2, and when x is -2. So we say that there is a SET of solutions, or a
'solution set,' which is

   {2, -2}

In fact, an equation like ...

   x + 4 = 7

... also has a solution set; that set happens to have one element:

   {3}

And some equations have an empty solution set, e.g., this equation ...

   x = x + 1

... has no solutions, so its solution set is

   {}

And an equation like ...

   y = 3x + 4

... has infinitely many solutions in its solution set. However, each
solution is a PAIR of values, rather than a single value. For example, if
x is 1, y is 7.  So (x = 1,y = 7) is in the solution set. By convention we
put the x value first, so we usually just write (1,7).

Also, when x is 2.5, y is 11.5. So (2.5,11.5) is also in the set.

Since we can choose ANY value for x, and find a corresponding value for y,
we can't write down all the solutions. However, if we plot the (x,y) pairs
on a graph, we find that in the case of ...

   y = 3x + 4

... all of the corresponding points lie on a straight line. So the line is
a kind of 'snapshot' of all the solutions to the equation at once. Other
kinds of equations give other kinds of shapes, but this is one of the
reasons we make a big deal out of graphing -- sometimes, it's much easier
to see what's going on by looking at a picture of the solutions rather
than by looking directly at the equations.

For example, at some point you'll be asked to solve 'systems' of equations
that look like this:

   y = 3x + 4

   y = 2x - 5

When we write a system like this, what we're really saying is:

   1)  The equation y = 3x + 4 has some set of solutions. 

   2)  The equation y = 2x - 5 has some set of solutions.

   3)  What solutions are in BOTH sets?

That is, we're being asked to find the intersection of the solution sets.

(If you haven't learned about sets yet, you can find a two-minute
introduction here:

  Intersection, Difference, Union
    http://mathforum.org/library/drmath/view/61902.html 

It's worth knowing a little about them, since many ideas that are
complicated to explain without sets are much easier to explain in terms of
sets.)

And it turns out that finding the intersection of the solution sets is the
same as finding the intersection of the lines! (If a solution is in both
sets, it will be on both lines, right? And to be on both lines, the lines
have to intersect at that point.) So often, the easiest way to solve a
system is to graph the equations, and look for the points of intersection.

But again, the point is that 'solving a system' is a little different than
'solving an equation,' even though we keep using the same word ('solve')
for all these different situations.

Don't worry too much about understanding all this in detail right now. The
main point I want to make here is that you need to pay attention to how
the word 'solve' is being used, because the meaning can change on you as
you go through your math classes, and often no one will alert you that its
meaning has been expanded.

Anyway, does the idea of solving your equations make more sense now?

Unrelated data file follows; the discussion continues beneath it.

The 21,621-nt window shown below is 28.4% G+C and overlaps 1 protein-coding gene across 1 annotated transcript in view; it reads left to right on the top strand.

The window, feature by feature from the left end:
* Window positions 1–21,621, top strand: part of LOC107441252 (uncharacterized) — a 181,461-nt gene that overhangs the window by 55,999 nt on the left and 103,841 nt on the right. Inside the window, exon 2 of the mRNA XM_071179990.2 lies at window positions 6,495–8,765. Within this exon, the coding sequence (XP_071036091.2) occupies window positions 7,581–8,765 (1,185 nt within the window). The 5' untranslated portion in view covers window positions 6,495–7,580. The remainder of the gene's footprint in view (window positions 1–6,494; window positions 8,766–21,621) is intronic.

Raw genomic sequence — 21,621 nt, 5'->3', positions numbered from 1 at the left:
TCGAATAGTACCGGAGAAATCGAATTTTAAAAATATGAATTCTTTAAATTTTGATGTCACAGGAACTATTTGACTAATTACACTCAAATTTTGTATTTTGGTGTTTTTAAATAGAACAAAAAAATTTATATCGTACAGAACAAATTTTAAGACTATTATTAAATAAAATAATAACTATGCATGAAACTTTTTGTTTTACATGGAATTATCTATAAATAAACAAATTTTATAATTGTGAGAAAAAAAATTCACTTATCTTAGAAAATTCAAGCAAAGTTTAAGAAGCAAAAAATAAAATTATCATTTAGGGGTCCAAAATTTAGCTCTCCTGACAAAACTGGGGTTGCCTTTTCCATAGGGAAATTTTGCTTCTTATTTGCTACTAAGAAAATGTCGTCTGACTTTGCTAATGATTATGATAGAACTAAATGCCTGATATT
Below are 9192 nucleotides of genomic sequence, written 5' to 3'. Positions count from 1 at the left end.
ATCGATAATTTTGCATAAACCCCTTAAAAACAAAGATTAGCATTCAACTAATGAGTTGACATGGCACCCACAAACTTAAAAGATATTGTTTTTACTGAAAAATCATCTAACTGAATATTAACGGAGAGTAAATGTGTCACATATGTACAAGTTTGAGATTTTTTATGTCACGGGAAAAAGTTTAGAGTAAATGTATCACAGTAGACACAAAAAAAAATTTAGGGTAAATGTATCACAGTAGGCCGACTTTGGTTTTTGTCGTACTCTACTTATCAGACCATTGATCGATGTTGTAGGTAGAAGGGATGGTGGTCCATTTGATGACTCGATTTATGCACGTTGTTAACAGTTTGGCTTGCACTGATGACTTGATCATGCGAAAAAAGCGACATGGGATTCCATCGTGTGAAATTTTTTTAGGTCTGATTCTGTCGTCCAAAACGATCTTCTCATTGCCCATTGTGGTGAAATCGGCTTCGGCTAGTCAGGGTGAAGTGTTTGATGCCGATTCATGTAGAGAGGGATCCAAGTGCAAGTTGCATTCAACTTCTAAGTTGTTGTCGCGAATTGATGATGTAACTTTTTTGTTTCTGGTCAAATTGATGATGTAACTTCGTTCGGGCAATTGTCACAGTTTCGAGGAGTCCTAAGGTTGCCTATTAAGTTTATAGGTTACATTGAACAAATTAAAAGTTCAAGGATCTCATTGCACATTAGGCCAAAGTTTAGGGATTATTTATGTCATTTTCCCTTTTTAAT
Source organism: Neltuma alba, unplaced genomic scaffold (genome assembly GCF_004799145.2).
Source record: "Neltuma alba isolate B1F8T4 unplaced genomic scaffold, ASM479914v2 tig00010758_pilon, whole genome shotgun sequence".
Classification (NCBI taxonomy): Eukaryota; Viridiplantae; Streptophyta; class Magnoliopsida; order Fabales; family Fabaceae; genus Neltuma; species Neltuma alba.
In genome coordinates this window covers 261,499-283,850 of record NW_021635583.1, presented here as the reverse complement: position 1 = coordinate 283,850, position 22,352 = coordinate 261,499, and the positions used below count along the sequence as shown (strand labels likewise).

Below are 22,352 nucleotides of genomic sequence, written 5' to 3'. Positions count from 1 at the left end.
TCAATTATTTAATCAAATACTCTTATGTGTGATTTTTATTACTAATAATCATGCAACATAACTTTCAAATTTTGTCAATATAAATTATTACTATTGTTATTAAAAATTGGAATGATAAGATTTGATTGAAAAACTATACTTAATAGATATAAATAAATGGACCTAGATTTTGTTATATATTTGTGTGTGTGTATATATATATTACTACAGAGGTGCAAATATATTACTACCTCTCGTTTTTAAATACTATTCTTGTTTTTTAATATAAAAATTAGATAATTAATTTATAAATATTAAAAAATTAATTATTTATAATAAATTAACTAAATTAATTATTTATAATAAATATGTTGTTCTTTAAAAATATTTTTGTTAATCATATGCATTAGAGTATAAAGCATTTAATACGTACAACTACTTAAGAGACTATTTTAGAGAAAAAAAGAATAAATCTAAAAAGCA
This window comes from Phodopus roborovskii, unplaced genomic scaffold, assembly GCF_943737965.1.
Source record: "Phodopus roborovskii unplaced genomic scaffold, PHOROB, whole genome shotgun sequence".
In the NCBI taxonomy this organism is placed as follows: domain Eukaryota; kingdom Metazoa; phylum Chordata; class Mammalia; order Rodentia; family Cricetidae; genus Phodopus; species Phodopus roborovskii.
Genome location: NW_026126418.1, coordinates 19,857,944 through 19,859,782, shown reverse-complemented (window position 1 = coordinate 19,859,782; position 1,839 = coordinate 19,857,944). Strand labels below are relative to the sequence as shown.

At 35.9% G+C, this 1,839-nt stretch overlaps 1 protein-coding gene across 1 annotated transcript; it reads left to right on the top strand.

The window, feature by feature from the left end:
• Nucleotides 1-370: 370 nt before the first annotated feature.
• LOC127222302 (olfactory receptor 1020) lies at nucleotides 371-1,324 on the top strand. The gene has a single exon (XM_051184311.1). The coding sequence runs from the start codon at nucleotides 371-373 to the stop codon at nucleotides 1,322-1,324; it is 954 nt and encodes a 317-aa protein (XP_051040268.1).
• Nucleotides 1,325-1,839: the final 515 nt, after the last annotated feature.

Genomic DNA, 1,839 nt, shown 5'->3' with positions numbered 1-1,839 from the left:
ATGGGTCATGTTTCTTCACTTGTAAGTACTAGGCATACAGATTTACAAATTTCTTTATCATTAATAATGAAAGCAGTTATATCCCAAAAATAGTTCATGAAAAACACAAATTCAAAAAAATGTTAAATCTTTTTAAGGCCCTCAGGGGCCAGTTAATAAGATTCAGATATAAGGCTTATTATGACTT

If so, try some of your equations, and let me know what you come up with.

If you're still stuck, try assigning numbers to the variables you DON'T
want to solve for, like ...

   x*2 - 3 = 4          y = 2, b = 3, q = 4

... and solve for that -- again, leaving operations implied ...

   x*2 - 3 = 4

       x*2 = 4 + 3

         x = (4 + 3)/2

... so you can undo the substitutions later:

         x = (q + b)/y

It helps if each variable gets its own number! So you don't want to use,
for example, 2 to stand in for both b and q, because you want to be able
to tell them apart when you're done.

I hope this helps! Write back if you'd like to talk more about this, or
anything else.

- Doctor Ian, The Math Forum
  http://mathforum.org/dr.math/ 



Date: 09/22/2010 at 05:30:52
From: Emma
Subject: Solving for the Unknown with Unknowns Instead of Numbers

As I was reading through the advice you gave me, I encountered a side
question I need to clarify before I can continue.

What do you mean by 'solve for 3'? Three's value is already known -- it's
3!

Thanks!

Emma



Date: 09/22/2010 at 07:27:46
From: Doctor Ian
Subject: Re: Solving for the Unknown with Unknowns Instead of Numbers

Hi Emma,

Good question! This gets to the heart of what it means to 'solve for [one
quantity] in terms of [other quantities].'

All that really means is to rearrange an equation so that one of the
quantities appears by itself -- isolated -- on one side and nowhere on the
other side.

So when we start with an equation like ...

   3x + 4 = 5x - 6

... and we 'solve for x,' ...

   3x + 4 = 5x - 6

        4 = 2x - 6

       10 = 2x

        5 = x

... we're solving for x 'in terms of' some constant -- and we want to find
out what that constant is.

But if we start with an equation like ...

       ax + 4 = bx - 6

... then when we 'solve for x' ... 

       ax + 4 = bx - 6

            4 = (b - a)x - 6

           10 = (b - a)x

   10/(b - a) = x

... we don't get a unique answer. What we get is an equation that will let